Daniel Alfredsson officially ended his All-Star playing career Thursday, in Ottawa, of course, a market he owned seemingly forever. And, really, he still does.
The franchise hasn't been around as long as most, but the modern-day Ottawa Senators have Alfredsson's fingerprints all over them.
"He was everything for that team basically since the first day he put that jersey on,'' former teammate Wade Redden told ESPN.com this week.
Alfredsson won the Calder Trophy as NHL rookie of the year in 1995-96 and never looked back. For nearly two decades, he was the rock-solid star player who was the face of the franchise through thick and thin. And he was the glue for the organization on and off the ice.
"Everything went through him; he communicated with the owner, he communicated with the GM, he communicated with everybody," said former teammate Jason Spezza. "He was there from day one. He had seen it all. I think at times they'd [owner and front office] ask him for advice on how to run things because he had seen the good, the bad and the ugly.
"He's a fixture there, and I think he'll probably be back there as a fixture, too. He's such a good influence on the organization that I think they'll be able to get water under the bridge and get him involved.''
Between Alfredsson and Dany Heatley, Spezza centered the greatest forward line in Senators history, without question. It was a period early in Spezza's career that brings back fond memories.
"It was special,'' Spezza said this week of that big line. "You felt like we would do it forever. It ended quicker than it should have, probably. We had great chemistry; boy, we felt like we could score 2-3 goals a night. There was no point in any game where we felt we couldn't come back. We definitely had a lot of confidence back then. We worked off each other so well.
"Alfie protected the puck so well and was very poised, I tried to find the seams, and Heater was the pure, cock-it-back and one-time it. He had the great release. We were just a great fit for each other. Partly it was also because they stuck with us, too. We got to learn to play together and we learned to get out of slumps together, too.''
Heatley produced back-to-back 50-goal seasons while part of that line and, like Spezza, his memories of Alfredsson revolve in part around being part of that incredible offensive trio.
"Just playing with him and getting to know him and Spezz, it's pretty uncommon these days where you're playing with two guys for that long a time," Heatley said over the phone from Anaheim this week. "I don't think you see it very often anymore. To play with those guys, just the way they played, we were a dangerous line. Spezz the playmaker and Alfie [was] a guy that could do it all. I look back on those years as a lot of fun.''
It's ironic, in many ways, that the three players on that big line all left Ottawa under controversial circumstances. Heatley and Spezza both asked for trades, while Alfredsson left via free agency to sign a one-year deal with the Detroit Red Wings in 2013 after a very public contract squabble.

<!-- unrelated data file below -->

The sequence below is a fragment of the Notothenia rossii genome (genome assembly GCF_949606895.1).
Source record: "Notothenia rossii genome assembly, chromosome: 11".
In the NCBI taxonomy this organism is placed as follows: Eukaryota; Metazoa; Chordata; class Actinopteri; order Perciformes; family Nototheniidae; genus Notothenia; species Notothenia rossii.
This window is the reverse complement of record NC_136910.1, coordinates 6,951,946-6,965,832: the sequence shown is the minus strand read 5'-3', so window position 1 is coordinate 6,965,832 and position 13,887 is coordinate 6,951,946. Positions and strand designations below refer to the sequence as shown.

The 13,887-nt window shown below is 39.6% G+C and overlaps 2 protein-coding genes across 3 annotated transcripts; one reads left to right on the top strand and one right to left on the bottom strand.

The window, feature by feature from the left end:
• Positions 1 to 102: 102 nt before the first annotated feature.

All is forgiven now for Alfredsson. He's a Senator for life, as owner Eugene Melnyk confirmed again during the news conference Thursday morning that the Swedish star has a job in the organization if he wants one when he's ready.
"Alfie is a first-class guy," said Spezza, who was traded to the Dallas Stars over the summer. "The way he conducted himself off the ice, he had time for people always. He approached the game very professionally; he was a great teammate who was always accessible; he was a bit of a father figure in the dressing room, giving a bit of advice; and he was a calming influence. He wasn't a very emotional or outspoken guy. He always was very poignant.
"He was a special guy to be around. The way he played the game at such a high level for such a long time I think is a testament to how smart he was, because not many guys late in their 30s can still control the game the way he could.''
To understand Alfredsson's impact on the people around him, consider that Redden decided to fly from Kelowna, B.C., to Ottawa on Wednesday to make sure he could be there for the big night.
"I just thought I'd want to be there, and be there for Alfie,'' said Redden. "He was a great player and a great guy. His mentality, the way he approaches the game, his work ethic, that's what kept him around all those years. Just a good, solid guy.''
Alfredsson had 1,157 points (444 goals, 713 assists) in 1,246 career games, and Spezza says that's worthy of the Hockey Hall of Fame.
"If I had a vote, I would vote for him to get into the Hall of Fame," said Spezza. "He had a great career internationally. If we could have won [a Stanley Cup] in 2006 or 2007, he'd be a surefire Hall of Famer just because of his body of work.
"He did it for a long time. Being around him day to day, when you think of a Hall of Fame guy that's a classy guy and carried himself the right way, he's the type of guy you want in hockey's history books.''
Heatley summed Alfredsson up nicely.
"He was a really good guy, just fun to be around every day,'' said Heatley. "Just a guy who always played hard, played a lot, and always produced and put up numbers while playing in all situations. I'm sad that he's ending it, but he's had a great career and I'm happy I got to play with him.''
That comment is echoed, no doubt, by many of Alfredsson's former teammates, a testimony not only to his hockey skills but also, perhaps more importantly, to his character and class.